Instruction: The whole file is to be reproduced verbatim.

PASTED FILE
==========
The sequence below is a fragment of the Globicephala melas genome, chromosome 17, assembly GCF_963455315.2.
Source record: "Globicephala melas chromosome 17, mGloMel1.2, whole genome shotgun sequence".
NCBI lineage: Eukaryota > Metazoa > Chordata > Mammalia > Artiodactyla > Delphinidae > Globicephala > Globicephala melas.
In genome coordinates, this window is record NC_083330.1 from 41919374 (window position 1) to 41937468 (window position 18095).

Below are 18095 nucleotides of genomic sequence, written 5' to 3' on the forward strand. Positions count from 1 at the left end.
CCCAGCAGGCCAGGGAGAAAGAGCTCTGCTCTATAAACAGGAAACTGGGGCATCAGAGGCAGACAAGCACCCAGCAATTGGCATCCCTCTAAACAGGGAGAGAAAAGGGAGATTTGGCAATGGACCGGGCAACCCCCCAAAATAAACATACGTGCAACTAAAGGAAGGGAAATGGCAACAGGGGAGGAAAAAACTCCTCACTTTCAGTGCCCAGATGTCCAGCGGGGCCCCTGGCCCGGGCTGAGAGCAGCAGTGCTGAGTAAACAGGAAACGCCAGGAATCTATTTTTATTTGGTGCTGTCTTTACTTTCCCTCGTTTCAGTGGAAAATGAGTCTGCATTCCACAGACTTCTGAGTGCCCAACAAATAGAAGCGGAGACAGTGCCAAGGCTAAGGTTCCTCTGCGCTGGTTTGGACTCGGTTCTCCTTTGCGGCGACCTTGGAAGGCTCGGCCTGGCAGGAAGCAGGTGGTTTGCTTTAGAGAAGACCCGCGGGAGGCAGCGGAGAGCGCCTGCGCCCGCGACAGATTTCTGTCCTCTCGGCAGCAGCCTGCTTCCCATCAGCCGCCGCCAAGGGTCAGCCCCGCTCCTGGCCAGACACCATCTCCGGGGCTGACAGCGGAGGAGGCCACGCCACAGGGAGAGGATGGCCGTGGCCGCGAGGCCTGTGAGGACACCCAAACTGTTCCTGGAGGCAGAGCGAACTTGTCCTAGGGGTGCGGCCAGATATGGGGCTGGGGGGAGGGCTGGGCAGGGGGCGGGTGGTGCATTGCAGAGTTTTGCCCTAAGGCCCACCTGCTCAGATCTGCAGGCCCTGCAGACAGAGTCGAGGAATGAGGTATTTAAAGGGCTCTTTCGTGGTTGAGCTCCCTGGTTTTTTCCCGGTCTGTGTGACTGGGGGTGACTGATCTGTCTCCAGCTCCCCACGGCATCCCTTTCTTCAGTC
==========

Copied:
The sequence below is a fragment of the Globicephala melas genome, chromosome 17, assembly GCF_963455315.2.
Source record: "Globicephala melas chromosome 17, mGloMel1.2, whole genome shotgun sequence".
NCBI lineage: Eukaryota > Metazoa > Chordata > Mammalia > Artiodactyla > Delphinidae > Globicephala > Globicephala melas.
In genome coordinates, this window is record NC_083330.1 from 41919374 (window position 1) to 41937468 (window position 18095).

Below are 18095 nucleotides of genomic sequence, written 5' to 3' on the forward strand. Positions count from 1 at the left end.
CCCAGCAGGCCAGGGAGAAAGAGCTCTGCTCTATAAACAGGAAACTGGGGCATCAGAGGCAGACAAGCACCCAGCAATTGGCATCCCTCTAAACAGGGAGAGAAAAGGGAGATTTGGCAATGGACCGGGCAACCCCCCAAAATAAACATACGTGCAACTAAAGGAAGGGAAATGGCAACAGGGGAGGAAAAAACTCCTCACTTTCAGTGCCCAGATGTCCAGCGGGGCCCCTGGCCCGGGCTGAGAGCAGCAGTGCTGAGTAAACAGGAAACGCCAGGAATCTATTTTTATTTGGTGCTGTCTTTACTTTCCCTCGTTTCAGTGGAAAATGAGTCTGCATTCCACAGACTTCTGAGTGCCCAACAAATAGAAGCGGAGACAGTGCCAAGGCTAAGGTTCCTCTGCGCTGGTTTGGACTCGGTTCTCCTTTGCGGCGACCTTGGAAGGCTCGGCCTGGCAGGAAGCAGGTGGTTTGCTTTAGAGAAGACCCGCGGGAGGCAGCGGAGAGCGCCTGCGCCCGCGACAGATTTCTGTCCTCTCGGCAGCAGCCTGCTTCCCATCAGCCGCCGCCAAGGGTCAGCCCCGCTCCTGGCCAGACACCATCTCCGGGGCTGACAGCGGAGGAGGCCACGCCACAGGGAGAGGATGGCCGTGGCCGCGAGGCCTGTGAGGACACCCAAACTGTTCCTGGAGGCAGAGCGAACTTGTCCTAGGGGTGCGGCCAGATATGGGGCTGGGGGGAGGGCTGGGCAGGGGGCGGGTGGTGCATTGCAGAGTTTTGCCCTAAGGCCCACCTGCTCAGATCTGCAGGCCCTGCAGACAGAGTCGAGGAATGAGGTATTTAAAGGGCTCTTTCGTGGTTGAGCTCCCTGGTTTTTTCCCGGTCTGTGTGACTGGGGGTGACTGATCTGTCTCCAGCTCCCCACGGCATCCCTTTCTTCAGTC